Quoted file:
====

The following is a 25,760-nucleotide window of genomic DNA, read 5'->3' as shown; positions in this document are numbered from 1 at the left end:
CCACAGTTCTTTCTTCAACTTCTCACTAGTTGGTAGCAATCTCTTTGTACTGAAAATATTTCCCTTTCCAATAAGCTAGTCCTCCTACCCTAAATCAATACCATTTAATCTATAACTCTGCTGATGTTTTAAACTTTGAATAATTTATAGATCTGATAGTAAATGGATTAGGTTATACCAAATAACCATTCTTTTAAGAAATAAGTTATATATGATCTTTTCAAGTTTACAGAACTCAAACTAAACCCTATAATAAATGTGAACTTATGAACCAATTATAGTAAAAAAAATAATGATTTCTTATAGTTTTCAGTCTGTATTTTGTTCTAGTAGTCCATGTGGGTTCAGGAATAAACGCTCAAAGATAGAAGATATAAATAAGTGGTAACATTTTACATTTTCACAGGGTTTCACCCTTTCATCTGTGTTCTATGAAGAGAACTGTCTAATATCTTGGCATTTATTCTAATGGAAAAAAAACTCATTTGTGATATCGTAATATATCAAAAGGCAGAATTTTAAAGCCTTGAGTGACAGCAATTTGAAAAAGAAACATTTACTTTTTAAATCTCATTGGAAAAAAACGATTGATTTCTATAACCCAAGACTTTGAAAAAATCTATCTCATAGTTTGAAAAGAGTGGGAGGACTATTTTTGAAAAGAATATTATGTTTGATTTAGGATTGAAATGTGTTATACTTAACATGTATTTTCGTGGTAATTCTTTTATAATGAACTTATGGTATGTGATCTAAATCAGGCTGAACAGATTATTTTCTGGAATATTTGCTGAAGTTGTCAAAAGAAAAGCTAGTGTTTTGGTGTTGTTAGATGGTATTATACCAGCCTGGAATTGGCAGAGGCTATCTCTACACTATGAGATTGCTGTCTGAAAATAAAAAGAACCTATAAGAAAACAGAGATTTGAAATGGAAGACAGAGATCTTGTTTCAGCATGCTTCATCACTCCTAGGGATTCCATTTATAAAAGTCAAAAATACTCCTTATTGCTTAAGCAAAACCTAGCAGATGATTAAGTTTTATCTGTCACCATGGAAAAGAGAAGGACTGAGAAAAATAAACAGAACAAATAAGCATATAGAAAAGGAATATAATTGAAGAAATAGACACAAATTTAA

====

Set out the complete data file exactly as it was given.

The following is a 25,760-nucleotide window of genomic DNA, read 5'->3' as shown; positions in this document are numbered from 1 at the left end:
CCACAGTTCTTTCTTCAACTTCTCACTAGTTGGTAGCAATCTCTTTGTACTGAAAATATTTCCCTTTCCAATAAGCTAGTCCTCCTACCCTAAATCAATACCATTTAATCTATAACTCTGCTGATGTTTTAAACTTTGAATAATTTATAGATCTGATAGTAAATGGATTAGGTTATACCAAATAACCATTCTTTTAAGAAATAAGTTATATATGATCTTTTCAAGTTTACAGAACTCAAACTAAACCCTATAATAAATGTGAACTTATGAACCAATTATAGTAAAAAAAATAATGATTTCTTATAGTTTTCAGTCTGTATTTTGTTCTAGTAGTCCATGTGGGTTCAGGAATAAACGCTCAAAGATAGAAGATATAAATAAGTGGTAACATTTTACATTTTCACAGGGTTTCACCCTTTCATCTGTGTTCTATGAAGAGAACTGTCTAATATCTTGGCATTTATTCTAATGGAAAAAAAACTCATTTGTGATATCGTAATATATCAAAAGGCAGAATTTTAAAGCCTTGAGTGACAGCAATTTGAAAAAGAAACATTTACTTTTTAAATCTCATTGGAAAAAAACGATTGATTTCTATAACCCAAGACTTTGAAAAAATCTATCTCATAGTTTGAAAAGAGTGGGAGGACTATTTTTGAAAAGAATATTATGTTTGATTTAGGATTGAAATGTGTTATACTTAACATGTATTTTCGTGGTAATTCTTTTATAATGAACTTATGGTATGTGATCTAAATCAGGCTGAACAGATTATTTTCTGGAATATTTGCTGAAGTTGTCAAAAGAAAAGCTAGTGTTTTGGTGTTGTTAGATGGTATTATACCAGCCTGGAATTGGCAGAGGCTATCTCTACACTATGAGATTGCTGTCTGAAAATAAAAAGAACCTATAAGAAAACAGAGATTTGAAATGGAAGACAGAGATCTTGTTTCAGCATGCTTCATCACTCCTAGGGATTCCATTTATAAAAGTCAAAAATACTCCTTATTGCTTAAGCAAAACCTAGCAGATGATTAAGTTTTATCTGTCACCATGGAAAAGAGAAGGACTGAGAAAAATAAACAGAACAAATAAGCATATAGAAAAGGAATATAATTGAAGAAATAGACACAAATTTAA